An Olympian of sorts
No medals for him, but Joyce will feel the heat of the sporting arena in Rio, as a caddie
Patrick Feizal Joyce leaned back in his chair and, for the only time during the 45-minute conversation, turned his nose up at a question.
"That's where you're wrong," he said.
Joyce is Lagardere Sports' vice-president of golf, one of the key men behind the return of the SMBC Singapore Open, and an all-round nice guy.
Yesterday, he embarked on a 30-hour journey to Rio de Janeiro and not just to soak in the atmosphere of the greatest sporting event on the planet when the Olympics kick off tomorrow morning (Singapore time).
No, Joyce is going to be an Olympian. Of sorts.
The 48-year-old holds dual citizenship, of Britain and Canada, but he will be part of Malaysia's Olympic contingent - as caddie to 43-year-old golfer Danny Chia.
And he bristled at the suggestion that he was going to be a fly on the wall in the Athletes' Village, a tourist at the Olympics with an impossible-to-buy front-row ticket, and cruising through the experience.
"That's where you're wrong. I actually feel the pressure. This is Danny's one and only go at the Olympics and, yes, we have a good relationship, but I don't want to just go there and carry his bag. I want to help when I'm needed," said Joyce.
"Caddying is not an easy job, contrary to what people think. For one thing, you have to be fit. Also, there are rules to follow, you have to know the game and, out on the course, you have to be a psychologist and motivator.
"I certainly feel the pressure."
Chia was the first golfer whom Joyce represented when he started out in 2001 and the pair have been working together for the last 15 years.
Joyce's journey to the Olympics started with a simple conversation between the two friends.
"We've chatted about the Olympics before (last year), but we didn't think it was realistic (to qualify)," said Joyce, who had caddied for Chia some 10 years ago.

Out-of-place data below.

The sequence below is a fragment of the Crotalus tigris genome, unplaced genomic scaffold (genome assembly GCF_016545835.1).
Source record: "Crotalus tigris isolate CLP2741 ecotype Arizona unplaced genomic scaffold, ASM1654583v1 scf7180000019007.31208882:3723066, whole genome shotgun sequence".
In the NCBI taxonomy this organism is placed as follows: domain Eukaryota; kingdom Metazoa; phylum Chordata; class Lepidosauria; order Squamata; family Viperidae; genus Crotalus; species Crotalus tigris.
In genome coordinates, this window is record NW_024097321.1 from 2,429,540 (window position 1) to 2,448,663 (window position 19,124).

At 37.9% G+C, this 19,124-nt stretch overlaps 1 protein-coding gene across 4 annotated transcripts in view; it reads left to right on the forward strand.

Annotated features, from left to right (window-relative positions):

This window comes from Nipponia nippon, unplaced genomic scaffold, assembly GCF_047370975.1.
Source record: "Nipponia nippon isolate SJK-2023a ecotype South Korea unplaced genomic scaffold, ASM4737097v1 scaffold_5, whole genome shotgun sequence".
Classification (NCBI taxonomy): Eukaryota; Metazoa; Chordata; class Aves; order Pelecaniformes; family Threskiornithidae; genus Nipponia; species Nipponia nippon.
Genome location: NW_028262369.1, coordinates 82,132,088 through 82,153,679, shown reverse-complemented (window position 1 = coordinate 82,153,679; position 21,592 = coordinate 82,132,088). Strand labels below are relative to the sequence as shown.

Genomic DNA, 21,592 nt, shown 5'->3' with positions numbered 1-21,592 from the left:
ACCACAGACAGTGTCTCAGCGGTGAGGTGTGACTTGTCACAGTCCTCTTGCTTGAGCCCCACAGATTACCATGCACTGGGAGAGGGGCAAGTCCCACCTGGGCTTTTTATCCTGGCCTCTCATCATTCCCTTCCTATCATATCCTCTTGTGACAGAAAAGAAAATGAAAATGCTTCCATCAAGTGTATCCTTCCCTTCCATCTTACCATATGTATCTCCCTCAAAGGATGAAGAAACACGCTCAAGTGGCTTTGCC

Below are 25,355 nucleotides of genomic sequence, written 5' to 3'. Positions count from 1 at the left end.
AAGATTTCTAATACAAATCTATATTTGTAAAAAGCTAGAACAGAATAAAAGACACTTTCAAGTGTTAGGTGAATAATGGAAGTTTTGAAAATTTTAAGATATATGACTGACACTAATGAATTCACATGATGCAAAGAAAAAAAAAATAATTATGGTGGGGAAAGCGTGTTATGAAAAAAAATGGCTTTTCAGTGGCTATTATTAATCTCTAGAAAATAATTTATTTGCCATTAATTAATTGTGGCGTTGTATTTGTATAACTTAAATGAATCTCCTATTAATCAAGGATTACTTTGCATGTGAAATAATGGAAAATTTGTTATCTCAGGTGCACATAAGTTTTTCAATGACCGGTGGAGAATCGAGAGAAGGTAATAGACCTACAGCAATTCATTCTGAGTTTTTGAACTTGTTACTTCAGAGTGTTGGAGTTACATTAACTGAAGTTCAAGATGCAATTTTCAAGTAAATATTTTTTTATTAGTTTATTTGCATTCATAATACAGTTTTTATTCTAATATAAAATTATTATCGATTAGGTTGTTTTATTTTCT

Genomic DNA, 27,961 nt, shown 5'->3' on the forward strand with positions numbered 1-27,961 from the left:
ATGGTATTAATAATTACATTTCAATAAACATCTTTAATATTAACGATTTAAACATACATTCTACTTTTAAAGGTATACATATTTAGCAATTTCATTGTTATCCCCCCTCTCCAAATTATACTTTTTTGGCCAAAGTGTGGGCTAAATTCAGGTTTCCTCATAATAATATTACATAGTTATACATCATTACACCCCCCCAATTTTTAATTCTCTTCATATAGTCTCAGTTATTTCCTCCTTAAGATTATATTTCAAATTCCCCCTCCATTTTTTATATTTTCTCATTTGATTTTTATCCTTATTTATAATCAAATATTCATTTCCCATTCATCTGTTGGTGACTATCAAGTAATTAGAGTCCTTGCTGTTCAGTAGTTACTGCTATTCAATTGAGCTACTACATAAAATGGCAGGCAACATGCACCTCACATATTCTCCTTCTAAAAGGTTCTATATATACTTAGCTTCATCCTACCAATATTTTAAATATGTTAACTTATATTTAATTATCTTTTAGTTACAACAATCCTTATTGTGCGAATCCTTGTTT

"But, last year, when he won his second Asian Tour event, I said to him, 'If you get it, I'll caddie for you and he said it's a deal'."
Only 60 golfers will battle for gold at the Olympics - a tournament format that will see no cuts.
And Chia's road to Rio was a difficult one.
He suffered a career-threatening neck injury in 2013, but enjoyed a revival that saw him eventually qualify for the Olympics in 45th spot.
Joyce did not have an injury to contend with, but his Olympic preparations have not been easy either.
"It was such a rush - and I'm not talking about adrenalin - it was a rush to get everything done. And I still feel ill prepared," said Joyce.
"I've been given reams of documents, detailing clearly what I can and cannot do. They made it clear that I won't get a medal, but at least I'm not subject to doping checks and other things."
While he admitted to feeling nervous about being able to do a good enough job for Chia, the Zika virus was not foremost on Joyce's mind - unlike that of golfers such as Jason Day, Jordan Spieth and Rory McIlroy, all of whom have decided to give Rio a miss.
"I'm more likely to catch dengue here in Singapore than Zika in Brazil," quipped Joyce who has prudently stocked up on various forms of mosquito repellents.
He isn't too bothered about donning the yellow-and-black tiger stripes of the Malaysian contingent - Joyce was actually born north of the Causeway - but he took the length of the interview to decide what is the one thing he must do in Rio.
"Ok I've got it now," said Joyce, finally putting aside the seriousness of his Olympic task.
"I must go to the athletics session on Aug 14 - after the golf tournament has ended - to watch Mr Bolt and Mr Gatlin in the 100m final."
He is taking his job in the sporting arena seriously, but it was hard to tell if Joyce actually feels like an Olympian.
"My staff got me a cake that said, 'Congratulations on being an Olympian's caddie!'," said a smiling Joyce.
"I thought that was quite rude."